Protest Portrait

Germany’s Anti-TTIP Warriors

TTIP protesters DPA
Anti-TTIP protestors in Berlin.
  • Why it matters

    Why it matters

    • Nowhere is opposition to the TTIP agreement more vehement than in Germany. Activists are plugging into a deep mistrust of political and business elites.
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  • Facts

    Facts

    • According to a YouGov opinion poll, only 26 percent of Germans fully support TTIP.
    • An online petition against TTIP has collected 1.652 million signatures, of which 976,000 are from Germany.
    • Anti-TTIP activists in Germany are organizing a day of protest for April 18.
  • Audio

    Audio

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It is a Tuesday night in a back courtyard near the central train station in the western German city of Münster. Shortly after 7 p.m., 10 people gather in the Academy for Theology and Politics. According to its website, the group is made up of “engaged citizens and representatives of diverse organizations.” And it continues: “We are developing joint activities against the impending free trade agreement TTIP.”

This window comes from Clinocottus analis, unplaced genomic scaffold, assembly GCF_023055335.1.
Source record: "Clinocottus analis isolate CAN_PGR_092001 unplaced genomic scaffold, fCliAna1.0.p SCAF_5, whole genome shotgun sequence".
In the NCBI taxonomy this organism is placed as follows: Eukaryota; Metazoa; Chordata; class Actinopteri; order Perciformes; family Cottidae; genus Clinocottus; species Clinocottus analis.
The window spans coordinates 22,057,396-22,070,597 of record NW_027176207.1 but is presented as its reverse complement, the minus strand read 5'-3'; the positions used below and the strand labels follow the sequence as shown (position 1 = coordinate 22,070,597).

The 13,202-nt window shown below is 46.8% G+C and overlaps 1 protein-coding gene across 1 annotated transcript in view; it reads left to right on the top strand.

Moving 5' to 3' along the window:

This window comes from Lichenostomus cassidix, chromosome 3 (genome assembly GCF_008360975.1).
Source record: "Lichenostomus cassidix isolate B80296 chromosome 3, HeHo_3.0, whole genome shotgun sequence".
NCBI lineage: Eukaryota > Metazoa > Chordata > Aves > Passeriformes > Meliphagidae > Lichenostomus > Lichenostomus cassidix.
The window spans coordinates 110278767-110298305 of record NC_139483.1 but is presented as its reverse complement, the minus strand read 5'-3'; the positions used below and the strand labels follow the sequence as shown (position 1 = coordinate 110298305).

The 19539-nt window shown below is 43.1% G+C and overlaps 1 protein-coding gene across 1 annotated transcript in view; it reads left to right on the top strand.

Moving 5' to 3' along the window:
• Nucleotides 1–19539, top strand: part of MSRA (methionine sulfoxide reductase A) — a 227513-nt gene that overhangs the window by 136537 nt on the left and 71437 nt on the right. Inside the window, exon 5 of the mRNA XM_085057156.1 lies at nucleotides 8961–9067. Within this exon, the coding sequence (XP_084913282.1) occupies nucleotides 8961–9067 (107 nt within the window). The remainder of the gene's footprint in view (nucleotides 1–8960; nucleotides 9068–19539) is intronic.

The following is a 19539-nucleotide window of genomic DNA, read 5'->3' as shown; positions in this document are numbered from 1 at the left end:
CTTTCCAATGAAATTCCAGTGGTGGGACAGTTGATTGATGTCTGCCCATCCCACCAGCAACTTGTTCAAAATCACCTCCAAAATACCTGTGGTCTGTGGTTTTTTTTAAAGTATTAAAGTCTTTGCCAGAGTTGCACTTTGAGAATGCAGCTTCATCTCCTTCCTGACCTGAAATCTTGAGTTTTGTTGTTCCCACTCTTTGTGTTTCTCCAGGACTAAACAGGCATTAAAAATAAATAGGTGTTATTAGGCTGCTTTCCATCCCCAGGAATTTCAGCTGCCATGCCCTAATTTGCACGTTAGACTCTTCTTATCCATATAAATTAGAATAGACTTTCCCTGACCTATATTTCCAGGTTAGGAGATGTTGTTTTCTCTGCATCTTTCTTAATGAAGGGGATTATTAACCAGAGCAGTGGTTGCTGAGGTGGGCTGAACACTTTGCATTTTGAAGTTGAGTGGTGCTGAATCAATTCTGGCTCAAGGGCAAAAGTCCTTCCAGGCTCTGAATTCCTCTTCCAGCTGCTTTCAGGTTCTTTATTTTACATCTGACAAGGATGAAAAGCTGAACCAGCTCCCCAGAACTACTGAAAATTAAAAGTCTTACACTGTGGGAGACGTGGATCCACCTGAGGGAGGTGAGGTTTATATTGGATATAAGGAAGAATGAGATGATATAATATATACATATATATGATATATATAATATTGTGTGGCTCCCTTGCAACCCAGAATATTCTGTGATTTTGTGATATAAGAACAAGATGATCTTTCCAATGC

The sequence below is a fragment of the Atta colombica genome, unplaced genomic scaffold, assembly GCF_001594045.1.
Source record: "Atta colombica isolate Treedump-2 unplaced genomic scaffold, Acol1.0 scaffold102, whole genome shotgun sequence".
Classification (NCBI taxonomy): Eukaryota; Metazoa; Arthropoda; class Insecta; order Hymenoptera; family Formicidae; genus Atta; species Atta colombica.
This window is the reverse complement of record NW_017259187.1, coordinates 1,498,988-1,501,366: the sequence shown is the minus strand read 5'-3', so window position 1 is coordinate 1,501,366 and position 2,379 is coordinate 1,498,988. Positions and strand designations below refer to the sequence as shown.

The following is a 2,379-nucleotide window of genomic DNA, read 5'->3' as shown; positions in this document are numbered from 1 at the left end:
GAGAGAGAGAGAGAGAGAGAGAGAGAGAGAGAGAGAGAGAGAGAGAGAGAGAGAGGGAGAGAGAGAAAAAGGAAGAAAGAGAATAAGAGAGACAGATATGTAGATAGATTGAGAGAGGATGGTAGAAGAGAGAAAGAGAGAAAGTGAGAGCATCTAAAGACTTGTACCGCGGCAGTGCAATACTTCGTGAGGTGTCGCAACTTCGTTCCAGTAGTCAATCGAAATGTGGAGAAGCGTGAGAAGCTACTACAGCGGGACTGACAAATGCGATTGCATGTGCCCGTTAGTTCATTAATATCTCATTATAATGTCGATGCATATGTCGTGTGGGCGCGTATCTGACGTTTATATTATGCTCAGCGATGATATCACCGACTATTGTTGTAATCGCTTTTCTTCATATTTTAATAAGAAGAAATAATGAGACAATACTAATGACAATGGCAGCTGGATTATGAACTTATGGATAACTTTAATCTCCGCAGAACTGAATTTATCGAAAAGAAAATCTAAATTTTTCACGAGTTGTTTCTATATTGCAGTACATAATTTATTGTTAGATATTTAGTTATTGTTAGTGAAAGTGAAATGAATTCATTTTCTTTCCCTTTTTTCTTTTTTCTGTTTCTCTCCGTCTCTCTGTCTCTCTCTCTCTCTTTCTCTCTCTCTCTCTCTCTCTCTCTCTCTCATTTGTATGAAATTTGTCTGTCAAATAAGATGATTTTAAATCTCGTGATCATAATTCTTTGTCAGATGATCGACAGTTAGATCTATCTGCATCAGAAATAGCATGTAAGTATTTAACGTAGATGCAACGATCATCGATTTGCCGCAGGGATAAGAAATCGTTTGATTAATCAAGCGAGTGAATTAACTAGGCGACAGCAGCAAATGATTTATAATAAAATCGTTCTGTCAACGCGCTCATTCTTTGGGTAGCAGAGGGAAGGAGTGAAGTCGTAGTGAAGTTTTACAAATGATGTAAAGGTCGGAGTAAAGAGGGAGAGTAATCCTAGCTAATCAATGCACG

Men and women of all ages are present. For more than a year they have been coming every two weeks to the dreary building, planning demonstrations against the closed-door negotiations being held in Brussels and Washington, gathering signatures against the secret plans of the governments, which will make the corporations almighty and the citizens powerless. That is how they see things here.

Today they want to talk about what they want to get started with the campaign day against TTIP. On April 18 there will be a national campaign to collect signatures for a European citizens’ initiative. So far, more than 1.6 million signatures have been gathered. In two weeks they want to break the 2 million mark. But there is also this problem: how to deal with the mainstream press.

The group has an intense discussion over whether or not they want to allow journalists to sit in on their “round table” talk. They discuss whether they should make public the reasons why they want to stop the free trade agreement, and how they want to convince the citizens of their position.

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